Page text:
Italic type


In typography, italic type is the cursive font based on the stylised gain of calligraphic handwriting. Owing to the influence from calligraphy, italics usually slant slightly to the right. Italics are a way to emphasise key points in a printed text, to identify many family of creative works, to cite foreign words or phrases, or, when quoting a speaker, a way to show which words they stressed. One manual of English use described italics as "the print equivalent of underlining"; in other words, underscore in a manuscript directs a typesetter to ownership italic.

The hold comes from the fact that calligraphy-inspired swashes, flourishes inspired by ornate calligraphy. An pick is oblique type, in which the type is slanted but the letterforms do not modify shape: this less elaborate approach is used by numerous sans-serif typefaces.

Examples


Here is an example of normal roman as well as true italics text:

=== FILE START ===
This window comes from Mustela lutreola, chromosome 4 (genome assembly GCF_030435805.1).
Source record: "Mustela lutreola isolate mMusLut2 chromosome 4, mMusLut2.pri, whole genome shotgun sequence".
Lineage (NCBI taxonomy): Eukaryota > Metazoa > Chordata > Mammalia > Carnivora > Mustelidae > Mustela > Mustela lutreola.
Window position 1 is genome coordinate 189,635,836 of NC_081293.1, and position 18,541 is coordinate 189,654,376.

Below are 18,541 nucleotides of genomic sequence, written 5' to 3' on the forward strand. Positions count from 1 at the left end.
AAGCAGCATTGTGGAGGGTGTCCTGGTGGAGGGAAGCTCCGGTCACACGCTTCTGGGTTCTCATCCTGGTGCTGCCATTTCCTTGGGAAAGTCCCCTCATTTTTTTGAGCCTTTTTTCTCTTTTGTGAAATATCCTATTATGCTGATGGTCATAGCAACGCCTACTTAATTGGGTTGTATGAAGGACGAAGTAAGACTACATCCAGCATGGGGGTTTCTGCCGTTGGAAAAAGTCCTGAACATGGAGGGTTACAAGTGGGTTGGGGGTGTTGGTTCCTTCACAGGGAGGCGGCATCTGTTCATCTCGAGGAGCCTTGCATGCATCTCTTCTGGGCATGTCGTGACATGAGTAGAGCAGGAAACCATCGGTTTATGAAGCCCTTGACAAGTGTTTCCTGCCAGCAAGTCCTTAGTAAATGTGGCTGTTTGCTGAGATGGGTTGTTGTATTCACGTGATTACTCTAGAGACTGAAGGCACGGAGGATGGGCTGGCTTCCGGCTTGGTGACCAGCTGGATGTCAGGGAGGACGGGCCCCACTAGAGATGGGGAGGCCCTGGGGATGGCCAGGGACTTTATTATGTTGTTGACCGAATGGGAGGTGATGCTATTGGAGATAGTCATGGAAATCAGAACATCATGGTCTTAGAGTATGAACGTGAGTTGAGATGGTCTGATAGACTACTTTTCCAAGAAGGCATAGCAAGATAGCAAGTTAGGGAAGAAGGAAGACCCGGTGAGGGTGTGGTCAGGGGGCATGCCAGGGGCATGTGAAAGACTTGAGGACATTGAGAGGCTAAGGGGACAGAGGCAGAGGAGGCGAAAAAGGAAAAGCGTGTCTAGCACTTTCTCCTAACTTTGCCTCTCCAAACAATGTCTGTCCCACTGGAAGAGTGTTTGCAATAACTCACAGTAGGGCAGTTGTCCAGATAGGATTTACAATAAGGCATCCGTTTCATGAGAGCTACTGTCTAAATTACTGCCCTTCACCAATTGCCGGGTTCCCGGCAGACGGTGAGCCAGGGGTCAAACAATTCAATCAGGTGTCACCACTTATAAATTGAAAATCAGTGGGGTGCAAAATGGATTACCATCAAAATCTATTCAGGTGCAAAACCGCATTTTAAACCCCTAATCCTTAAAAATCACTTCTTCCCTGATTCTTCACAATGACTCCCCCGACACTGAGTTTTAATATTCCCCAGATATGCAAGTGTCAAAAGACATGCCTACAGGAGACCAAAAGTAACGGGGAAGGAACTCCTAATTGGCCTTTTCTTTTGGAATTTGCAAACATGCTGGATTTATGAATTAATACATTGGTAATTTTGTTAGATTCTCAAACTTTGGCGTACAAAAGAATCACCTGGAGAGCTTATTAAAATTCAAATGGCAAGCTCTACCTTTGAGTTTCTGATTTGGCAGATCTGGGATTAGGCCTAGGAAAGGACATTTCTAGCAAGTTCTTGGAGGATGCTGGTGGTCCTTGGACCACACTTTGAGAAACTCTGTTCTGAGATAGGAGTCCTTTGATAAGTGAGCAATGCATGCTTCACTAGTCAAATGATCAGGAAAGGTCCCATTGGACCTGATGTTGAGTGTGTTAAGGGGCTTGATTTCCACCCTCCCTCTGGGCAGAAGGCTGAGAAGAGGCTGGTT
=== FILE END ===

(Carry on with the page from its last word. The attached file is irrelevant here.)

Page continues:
Here is the same text as oblique text:

True italic styles are traditionally somewhat narrower than roman fonts. Below are some examples, anyway the slant, of other possible differences between roman and italic type that reconstruct according to how the nature are designed. The graphics illustrate transformations from roman to italic.

a "round" or one-storey a,

an e whose bowl is curved rather than pointed,

an f with a tail required as a descender,

a k with a looped bowl, a k with a ball terminal,

a p with an intersection at the stem ascender,

a v and w with swashes and curved bottoms,

a z with the stress on the horizontal strokes as opposed to the diagonal vertical one.

None of these differences are call in an italic; some, like the "p" variant, do non show up in the majority of italic fonts, while others, like the "a" and "f" variants, are in nearly every italic. Other common differences include:

Less common differences add a descender on the z and a ball on the finishing stroke of an h, which curves back to resemble a b somewhat. Sometimes the w is of a form taken from old German typefaces, in which the left half is of the same form as the n and the adjusting half is of the same form as the v in the same typeface. There also cost specialised ligatures for italics, such(a) as when sp is formed by a curl atop the s that reaches the small ascender at the top of the p.

In addition to these differences in shape of letters, italic lowercases normally lack Melior. Its outstroke serifs are one-sided, but they don't curve up.

Outside thealphabet, there are other italic types for symbols: